Yet, despite all this, the current chemical production capacities are projected to double by 2030. And so is the consumption, particularly in emerging economies. “This will increase global chemical releases, exposures, concentrations and adverse health and environmental impacts,” writes the World Future Council. 

By selecting “Protection from Hazardous Chemicals” as the topic for the 2021 Award, the organization hopes to help underline the undeniable urgency to act by promoting as well as rewarding solutions that should ultimately “strengthen the sound management of chemicals and waste – through inclusive, effective, inspiring and innovative laws and policies.”

Their call for nominations, which sought “comprehensive policies, laws and legal frameworks that protect human health, specifically the health of children, and the environment,” reached more than 40,000 international experts and resulted in the nominations of 55 policies from 36 countries across the categories: 

  • Protection of human health and the environment from chemicals across the lifecycle
  • Highly hazardous pesticides
  • Lead in paint
  • Policies that tackle hazardous (child) labour dealing with chemicals
  • Environmentally Persistent Pharmaceutical Pollutants. 

Despite the impressive number of nominations, only a few of these policies are truly effective, well implemented and inspiring. The immense task of evaluating them, which the World Future Council team is currently undertaking, will ultimately narrow down the selection of nominations for this highest international recognition to the very best laws and policies.

To conclude by quoting Svenja Schulze, German Federal Minister of the Environment, referring to the award:

 Strengthening the sound management of chemicals and waste is urgently required… The Future Policy Award will honour best practice examples in this regard.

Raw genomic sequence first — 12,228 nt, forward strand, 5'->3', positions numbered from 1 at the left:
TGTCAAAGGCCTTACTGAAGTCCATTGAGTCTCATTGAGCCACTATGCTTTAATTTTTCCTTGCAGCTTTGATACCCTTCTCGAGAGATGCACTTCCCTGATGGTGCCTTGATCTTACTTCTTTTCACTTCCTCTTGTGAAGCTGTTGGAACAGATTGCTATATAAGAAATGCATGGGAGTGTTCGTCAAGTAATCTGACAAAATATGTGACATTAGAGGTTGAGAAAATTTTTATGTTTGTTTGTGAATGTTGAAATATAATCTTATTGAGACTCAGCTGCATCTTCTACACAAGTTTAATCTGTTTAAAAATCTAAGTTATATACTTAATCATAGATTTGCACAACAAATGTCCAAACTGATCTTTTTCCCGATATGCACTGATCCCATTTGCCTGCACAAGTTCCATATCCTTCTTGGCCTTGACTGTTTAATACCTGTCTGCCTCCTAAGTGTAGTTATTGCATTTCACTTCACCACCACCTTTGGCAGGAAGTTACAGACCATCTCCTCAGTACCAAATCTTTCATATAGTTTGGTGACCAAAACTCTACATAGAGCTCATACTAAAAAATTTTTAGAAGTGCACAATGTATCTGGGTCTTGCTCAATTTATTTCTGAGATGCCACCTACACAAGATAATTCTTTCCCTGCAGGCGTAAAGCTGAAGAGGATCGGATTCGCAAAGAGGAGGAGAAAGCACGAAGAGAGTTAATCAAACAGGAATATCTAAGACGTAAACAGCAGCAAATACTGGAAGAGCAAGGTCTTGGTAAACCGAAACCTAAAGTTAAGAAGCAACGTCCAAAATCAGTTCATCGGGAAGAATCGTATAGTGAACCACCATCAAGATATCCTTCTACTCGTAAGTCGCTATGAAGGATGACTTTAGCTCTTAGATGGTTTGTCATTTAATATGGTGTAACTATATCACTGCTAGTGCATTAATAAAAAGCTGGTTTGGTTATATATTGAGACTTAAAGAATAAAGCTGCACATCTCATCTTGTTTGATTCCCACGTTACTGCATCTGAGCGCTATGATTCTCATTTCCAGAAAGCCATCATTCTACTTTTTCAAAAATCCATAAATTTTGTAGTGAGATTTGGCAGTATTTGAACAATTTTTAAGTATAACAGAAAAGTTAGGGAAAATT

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The winners of this year’s award will be announced in July 2021 at the International Conference on Chemicals Management (ICCM5) in Bonn, Germany. It will be awarded in partnership with:

  • The United Nations Environment Programme (UNEP)
  • The Strategic Approach to International Chemicals Management (SAICM)
  • The International Labour Organisation (ILO)
  • The Organisation for Economic Co-operation and Development (OECD) 
  • The German Federal Minister for the Environment 
  • Nature Conservation 
  • Nuclear Safety (BMU)
  • The German Environment Agency (UBA)
  • The Michael Otto Foundation and the Jua Foundation 

Learn more about the 2021 Future Policy Award by clicking here

Editor’s Note: The opinions expressed here by columnists are their own, not those of — In the Featured Photo: Plastic pollution on a beach with a woman and three girls standing by, Chon Buri, Thailand. Featured Photo Credit: Sasiistock/Getty Images/iStockphoto.






About the Author /

Andrej Pavićević is a writer and editor leading the editorial team and working on the Impakter SDGs/Global Leaders series. A recent graduate from the John Cabot University in Rome, he is now pursuing a Master's degree in Sustainable Development while also working as a freelance writer/editor and investing his free time in taking photos and writing anything from film scripts and treatments for friends to poetry, songs and short stories for himself.